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Retained EU law bill becomes law: what’s the practical impact on employers?

29 June 2023

New legislation designed to speed up the process of reforming EU-based laws is now in force. As the government’s bill to exploit the regulatory freedoms of Brexit becomes law, we look at the immediate, mid-term and longer-term impact on employment law from the employer’s perspective.

The new Retained EU Law (Revocation and Reform) Act aims to dramatically speed up the process of removing and replacing laws derived from the EU. After a bumpy passage through parliament, being passed back and forth between the Commons and the Lords, it has finally become law. It has suffered some knocks along the way, including the loss of the “sunset” clause which would have deleted EU-based laws automatically.

In the short term, there is no change to employment law although some claimants may choose to put claims in ahead of future change. In the mid-term, there will be modest employment law reforms and a new option to call for references on points of law to the higher courts. Longer term, we expect re-litigation of key points, but the legislative reform agenda is soon going to be overtaken by the manifesto commitments for the next general election.

The new Retained EU Law Act: what does it do?

In summary, the new Act, in its amended form, does the following key things:

  • Gives government ministers new powers to reform EU-based laws. This applies to any EU-based law introduced into UK law by a statutory instrument (e.g. the Working Time Regulations 1998). It does not apply to EU-based laws that have been signed into law by an act of Parliament (e.g. the Equality Act 2010).
  • Ends the supremacy of EU law on 31 December 2023, and removes all directly effective EU rights on that date too.
  • Encourages the Court of Appeal and Supreme Court to make more use of their existing powers to overturn EU-based caselaw. This includes both ECJ decisions and UK decisions that have been determined or influenced by ECJ decisions. The new test emphasises “the fact that decisions of a foreign court are not usually binding”.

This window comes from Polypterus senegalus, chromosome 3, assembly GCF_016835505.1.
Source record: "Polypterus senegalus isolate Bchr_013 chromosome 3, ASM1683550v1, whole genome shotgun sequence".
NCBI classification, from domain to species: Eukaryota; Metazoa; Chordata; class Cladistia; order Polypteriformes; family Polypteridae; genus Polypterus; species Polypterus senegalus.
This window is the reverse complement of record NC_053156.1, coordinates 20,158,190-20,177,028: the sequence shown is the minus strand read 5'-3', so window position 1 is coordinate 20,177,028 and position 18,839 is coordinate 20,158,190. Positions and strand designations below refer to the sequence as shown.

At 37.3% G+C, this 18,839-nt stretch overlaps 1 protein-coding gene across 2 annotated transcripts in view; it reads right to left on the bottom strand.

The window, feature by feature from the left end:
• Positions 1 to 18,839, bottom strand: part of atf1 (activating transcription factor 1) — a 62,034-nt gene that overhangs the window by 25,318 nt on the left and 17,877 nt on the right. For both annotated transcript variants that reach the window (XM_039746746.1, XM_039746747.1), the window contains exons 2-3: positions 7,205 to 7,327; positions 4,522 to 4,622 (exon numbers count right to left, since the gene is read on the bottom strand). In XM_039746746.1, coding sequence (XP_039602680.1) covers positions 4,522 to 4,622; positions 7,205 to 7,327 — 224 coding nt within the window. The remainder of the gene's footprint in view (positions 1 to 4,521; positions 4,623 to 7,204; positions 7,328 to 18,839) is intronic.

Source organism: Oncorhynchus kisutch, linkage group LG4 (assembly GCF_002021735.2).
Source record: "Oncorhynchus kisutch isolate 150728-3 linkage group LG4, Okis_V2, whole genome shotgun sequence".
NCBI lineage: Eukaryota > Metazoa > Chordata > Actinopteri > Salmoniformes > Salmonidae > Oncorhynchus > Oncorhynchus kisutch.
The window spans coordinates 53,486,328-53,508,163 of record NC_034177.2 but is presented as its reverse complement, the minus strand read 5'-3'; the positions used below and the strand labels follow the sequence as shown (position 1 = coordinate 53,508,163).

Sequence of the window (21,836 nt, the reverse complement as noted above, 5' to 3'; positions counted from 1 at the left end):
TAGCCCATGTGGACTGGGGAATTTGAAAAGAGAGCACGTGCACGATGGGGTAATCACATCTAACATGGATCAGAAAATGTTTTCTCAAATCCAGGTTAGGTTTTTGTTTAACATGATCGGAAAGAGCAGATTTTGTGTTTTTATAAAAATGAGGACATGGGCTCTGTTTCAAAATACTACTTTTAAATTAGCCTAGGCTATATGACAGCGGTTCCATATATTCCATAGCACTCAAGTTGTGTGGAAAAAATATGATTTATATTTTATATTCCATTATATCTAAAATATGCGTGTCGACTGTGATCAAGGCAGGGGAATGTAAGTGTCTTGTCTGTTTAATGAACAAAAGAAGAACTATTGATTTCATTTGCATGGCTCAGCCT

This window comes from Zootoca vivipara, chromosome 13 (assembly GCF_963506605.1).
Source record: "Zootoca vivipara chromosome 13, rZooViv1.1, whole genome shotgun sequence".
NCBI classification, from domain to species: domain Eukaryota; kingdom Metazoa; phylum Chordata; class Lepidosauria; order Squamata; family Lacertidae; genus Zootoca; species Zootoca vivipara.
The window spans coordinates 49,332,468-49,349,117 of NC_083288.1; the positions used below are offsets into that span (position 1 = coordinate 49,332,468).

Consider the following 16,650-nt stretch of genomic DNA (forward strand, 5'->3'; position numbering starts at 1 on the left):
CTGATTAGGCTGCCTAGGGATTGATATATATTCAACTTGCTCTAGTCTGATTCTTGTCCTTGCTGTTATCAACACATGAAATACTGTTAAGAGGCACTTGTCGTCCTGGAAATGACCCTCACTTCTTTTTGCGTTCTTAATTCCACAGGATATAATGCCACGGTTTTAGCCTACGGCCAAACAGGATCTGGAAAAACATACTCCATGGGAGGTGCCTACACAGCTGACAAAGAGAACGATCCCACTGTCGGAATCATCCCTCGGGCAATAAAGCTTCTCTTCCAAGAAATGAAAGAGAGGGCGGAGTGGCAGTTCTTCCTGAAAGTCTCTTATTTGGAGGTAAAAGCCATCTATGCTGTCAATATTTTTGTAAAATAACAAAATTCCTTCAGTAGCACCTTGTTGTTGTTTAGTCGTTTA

• Introduces a new reference process, enabling a lower court which is bound by EU-based caselaw to refer a point of law to the Court of Appeal or Supreme Court (which are not bound) so they can decide if it should be overruled.
  • Gives the Attorney General the power to intervene in cases where the courts are considering overruling EU-based caselaw and even make references to higher courts if the lower court hasn’t done so.
  • Gives a new label to the EU-based laws we are keeping. From 2024 they will be called “assimilated laws”.
  • Requires the government to update its Retained EU law dashboard and report to Parliament on its progress with revoking and reforming retained EU law and future plans.
  • Deletes the EU-based laws listed in a schedule. The schedule has replaced the original sunset clause. Instead of automatically deleting EU-based laws, the new Act keeps everything for the time being unless listed for deletion. Apart from some minor/obsolete regulations, there are no employment laws in the list.

Up until now, many of the debates about the bill have been theoretical and abstract. As it finally hits the statute books and becomes a reality, how will employers experience the impact in practice?

Immediate impact: from now until the end of year, law stays the same but watch out for claims

There’s no change to existing employment law immediately. Retained EU employment laws are all still in place. UK employment laws still need to be interpreted in line with EU requirements, and EU law still reigns supreme.

Change is on the horizon, however (see below) and, because of that, employers might face claims based on the current law as the window for making those claims closes. Holiday pay claims are the most likely example here.

Mid-term: new court reference procedure and modest legislative change